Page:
There are daily marshrutka vans to Vanadzor departing from Gyumri (2 hours; ~800 AMD); Dilijan (45 minutes; ~800 AMD) and Yerevan (2.5 hours; ~1,200 AMD).

Departure times are semi-fixed (see schedules here) but may change at any time. It’s wise to check locally when you arrive, either at the station or with your guesthouse host. Reservations are not required – just make sure you arrive at the station nice and early.

We travelled Akhaltsikhe – Gyumri – Vanadzor – Dilijan – Yerevan for this leg of our trip.


How to get to Haghpat and Sanahin from Vanadzor

Once in Vanadzor, you should set aside a full day to visit Haghpat and Sanahin. You have two options for getting around: Marshrutka vans or taxi. Both depart from Vanadzor’s bus station, which is next to the train station (see the exact location here), and looks like this…

Vanadzor Bus Station, an unusual design with a zig-zap roofline.
Vanadzor Bus Station.

If you’re on a tight budget and you want to use public transport, your route will look something like this: Vanadzor to Alaverdi, Alaverdi to Sanahin, Sanahin to Alaverdi, Alaverdi to Haghpat, Haghpat to Alaverdi, Alaverdi to Vanadzor. That’s 6 separate vans in total.

We started the morning with every intention to use public transport but we were too early for the first van from Vanadzor to Alaverdi – so that plan fell through pretty quickly. As with most cities in Armenia, there was a group of drivers outside the main bus station so we figured we should at least ask around for prices. Travelling by taxi turned out to be a far more streamlined process and it was still very affordable.

Taxis in Armenia (outside of Yerevan) cost roughly 100 AMD/kilometre so for the 112-kilometre trip to Haghpat and back, we agreed on a price of 12,000 AMD (25 USD). At the end of the day we spent roughly 5 hours with our driver, including long waits at both monasteries and a coffee stop in Alaverdi on the way back. With a tip added at the end, we ended up paying 31 USD in total.

A man drives a taxi through Debed Canyon in Northern Armenia.
On the road in Armenia.

The drivers we met in Vanadzor were all of an older generation so your chances of finding someone who speaks English are pretty slim. The language barrier wasn’t a problem for us – we got on great with our driver and he was very cautious on the roads too. All drivers are familiar with the monasteries so there’s not much coordination required as long as you’re clear about where you want to stop and you settle on a price in advance.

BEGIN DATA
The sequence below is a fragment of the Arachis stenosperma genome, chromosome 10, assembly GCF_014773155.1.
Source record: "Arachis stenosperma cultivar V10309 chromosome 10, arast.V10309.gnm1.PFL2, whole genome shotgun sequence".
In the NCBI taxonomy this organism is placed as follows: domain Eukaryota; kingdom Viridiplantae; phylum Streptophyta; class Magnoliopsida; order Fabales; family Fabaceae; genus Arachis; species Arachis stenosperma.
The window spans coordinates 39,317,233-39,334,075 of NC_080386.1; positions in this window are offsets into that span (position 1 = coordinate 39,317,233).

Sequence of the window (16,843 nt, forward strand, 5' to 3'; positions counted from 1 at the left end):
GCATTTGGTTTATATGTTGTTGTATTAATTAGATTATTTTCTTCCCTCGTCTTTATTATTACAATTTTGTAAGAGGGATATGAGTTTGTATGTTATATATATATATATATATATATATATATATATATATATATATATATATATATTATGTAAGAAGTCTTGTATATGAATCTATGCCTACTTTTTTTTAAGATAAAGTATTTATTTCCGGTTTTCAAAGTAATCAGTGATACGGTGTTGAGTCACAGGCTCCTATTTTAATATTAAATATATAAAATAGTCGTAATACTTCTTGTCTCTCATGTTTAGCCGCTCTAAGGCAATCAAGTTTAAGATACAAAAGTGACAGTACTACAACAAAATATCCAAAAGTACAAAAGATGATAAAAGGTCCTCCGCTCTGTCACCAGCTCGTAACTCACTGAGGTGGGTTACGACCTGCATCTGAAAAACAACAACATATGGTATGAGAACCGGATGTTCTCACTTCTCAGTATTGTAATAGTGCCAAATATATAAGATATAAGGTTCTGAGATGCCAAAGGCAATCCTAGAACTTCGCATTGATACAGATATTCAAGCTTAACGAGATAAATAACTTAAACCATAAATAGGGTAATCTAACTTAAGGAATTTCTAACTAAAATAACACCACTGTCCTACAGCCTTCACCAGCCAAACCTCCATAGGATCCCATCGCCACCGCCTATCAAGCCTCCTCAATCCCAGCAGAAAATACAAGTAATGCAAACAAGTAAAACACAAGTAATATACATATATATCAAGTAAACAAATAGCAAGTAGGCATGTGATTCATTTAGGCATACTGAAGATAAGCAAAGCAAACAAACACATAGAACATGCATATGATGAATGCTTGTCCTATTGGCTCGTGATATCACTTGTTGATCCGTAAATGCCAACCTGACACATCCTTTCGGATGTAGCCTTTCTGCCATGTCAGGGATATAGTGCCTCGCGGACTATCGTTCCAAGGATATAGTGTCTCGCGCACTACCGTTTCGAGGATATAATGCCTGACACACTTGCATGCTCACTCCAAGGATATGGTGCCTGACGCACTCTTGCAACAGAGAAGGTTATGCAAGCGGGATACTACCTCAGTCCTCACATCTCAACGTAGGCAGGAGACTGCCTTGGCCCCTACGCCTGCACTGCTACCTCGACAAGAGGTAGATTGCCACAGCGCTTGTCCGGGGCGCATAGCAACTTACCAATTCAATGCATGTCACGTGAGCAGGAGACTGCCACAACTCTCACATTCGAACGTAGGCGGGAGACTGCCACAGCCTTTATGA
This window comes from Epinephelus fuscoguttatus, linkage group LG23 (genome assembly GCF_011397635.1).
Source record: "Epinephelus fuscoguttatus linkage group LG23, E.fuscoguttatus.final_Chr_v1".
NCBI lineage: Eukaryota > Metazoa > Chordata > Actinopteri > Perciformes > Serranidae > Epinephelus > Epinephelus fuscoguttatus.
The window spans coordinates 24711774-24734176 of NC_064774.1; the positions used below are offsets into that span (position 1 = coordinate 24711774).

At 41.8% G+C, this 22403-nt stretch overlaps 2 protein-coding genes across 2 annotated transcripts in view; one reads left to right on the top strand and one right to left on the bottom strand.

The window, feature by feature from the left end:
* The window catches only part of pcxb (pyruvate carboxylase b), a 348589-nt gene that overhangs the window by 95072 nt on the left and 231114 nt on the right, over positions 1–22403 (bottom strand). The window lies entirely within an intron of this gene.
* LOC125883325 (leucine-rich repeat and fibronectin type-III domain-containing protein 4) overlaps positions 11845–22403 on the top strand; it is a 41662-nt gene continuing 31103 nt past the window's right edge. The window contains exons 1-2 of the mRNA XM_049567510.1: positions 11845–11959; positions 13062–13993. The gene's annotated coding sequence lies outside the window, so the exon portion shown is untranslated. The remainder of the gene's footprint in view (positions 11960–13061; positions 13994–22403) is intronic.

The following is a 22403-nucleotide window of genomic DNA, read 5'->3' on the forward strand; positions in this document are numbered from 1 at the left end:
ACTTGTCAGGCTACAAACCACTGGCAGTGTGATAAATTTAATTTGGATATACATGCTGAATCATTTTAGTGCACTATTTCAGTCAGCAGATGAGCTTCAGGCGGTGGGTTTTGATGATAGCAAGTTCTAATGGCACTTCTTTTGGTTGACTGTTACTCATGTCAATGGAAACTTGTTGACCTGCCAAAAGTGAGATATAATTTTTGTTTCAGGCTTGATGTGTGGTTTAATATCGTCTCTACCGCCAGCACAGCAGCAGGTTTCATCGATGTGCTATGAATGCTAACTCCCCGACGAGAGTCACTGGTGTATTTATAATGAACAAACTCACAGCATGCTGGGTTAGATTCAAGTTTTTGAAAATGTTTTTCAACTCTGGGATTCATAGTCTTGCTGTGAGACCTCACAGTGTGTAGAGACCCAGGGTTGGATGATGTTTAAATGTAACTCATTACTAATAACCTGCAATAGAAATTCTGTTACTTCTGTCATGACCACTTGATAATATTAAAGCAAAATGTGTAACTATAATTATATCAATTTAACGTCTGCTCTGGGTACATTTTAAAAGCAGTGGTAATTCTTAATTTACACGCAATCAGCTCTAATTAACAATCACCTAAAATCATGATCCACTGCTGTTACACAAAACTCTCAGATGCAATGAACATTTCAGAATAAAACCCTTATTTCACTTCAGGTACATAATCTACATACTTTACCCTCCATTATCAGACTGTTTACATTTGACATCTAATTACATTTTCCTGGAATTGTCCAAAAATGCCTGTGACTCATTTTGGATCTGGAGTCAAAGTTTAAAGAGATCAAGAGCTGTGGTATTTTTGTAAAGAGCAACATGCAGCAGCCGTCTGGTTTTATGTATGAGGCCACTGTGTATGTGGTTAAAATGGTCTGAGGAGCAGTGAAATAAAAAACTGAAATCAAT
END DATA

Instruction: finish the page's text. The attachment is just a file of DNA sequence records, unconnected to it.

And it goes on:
I wish I had taken down our driver’s name but alas, I forgot.

Depending on where you stay in Vanadzor, your host might be able to organise a driver for you. Otherwise, it’s simple enough to go down to the bus station and approach someone. I recommend going in the early morning when there are more drivers around.


Practical tips visiting for Haghpat and Sanahin

We started the day by visiting Sanahin, the first monastery you reach after Vanadzor. The two monasteries are 16 kilometres apart so you definitely need a car to travel between them. That’s unless you set aside a day to walk the World Heritage Trail, a new 4-hour hiking route between Sanahin and Haghpat organised by Hike Armenia.

My biggest tip is to remember that these are not just singular monastery buildings but rather largeish complexes with different churches, narthex, belfrys and underground chambers. Therefore you need to set aside a good 45-60 minutes per monastery if you want to explore all the nooks and crannies without feeling rushed.

  • The monasteries have no official opening hours (as far as I’m aware), but it’s safe to arrive anytime between 10am and sundown. We saw a security guard unlocking the gates at Sanahin when we arrived at around 10am (this was in summer).
  • It’s advisable to dress conservatively when visiting the monasteries and walking in the yards, with covered knees and shoulders. Women should also carry a scarf to cover their hair when inside.
  • Both monasteries are free to visit but contributions are welcome. I recommend bringing some small notes with you to leave in the donations box.
  • There is limited signage at the monasteries in Armenian and English. If you’re visiting without a guide, it’s a good idea to read up the night before so you know what you’re looking at.
Sanahin Monastery viewed from between leafy green trees.
Sanahin Monastery.
Stone arches make up the interior of Sanahin Monastery.
Inside Sanahin.
An engraved Khachkar stone at Sanahin Monastery.
Both monasteries have dozens of beautiful Khachkar stones like this.
The orange dome of Haghpat Monastery rises above a green hill.
The crest of Haghpat from the hill behind the monastery.

Driving through Debed Canyon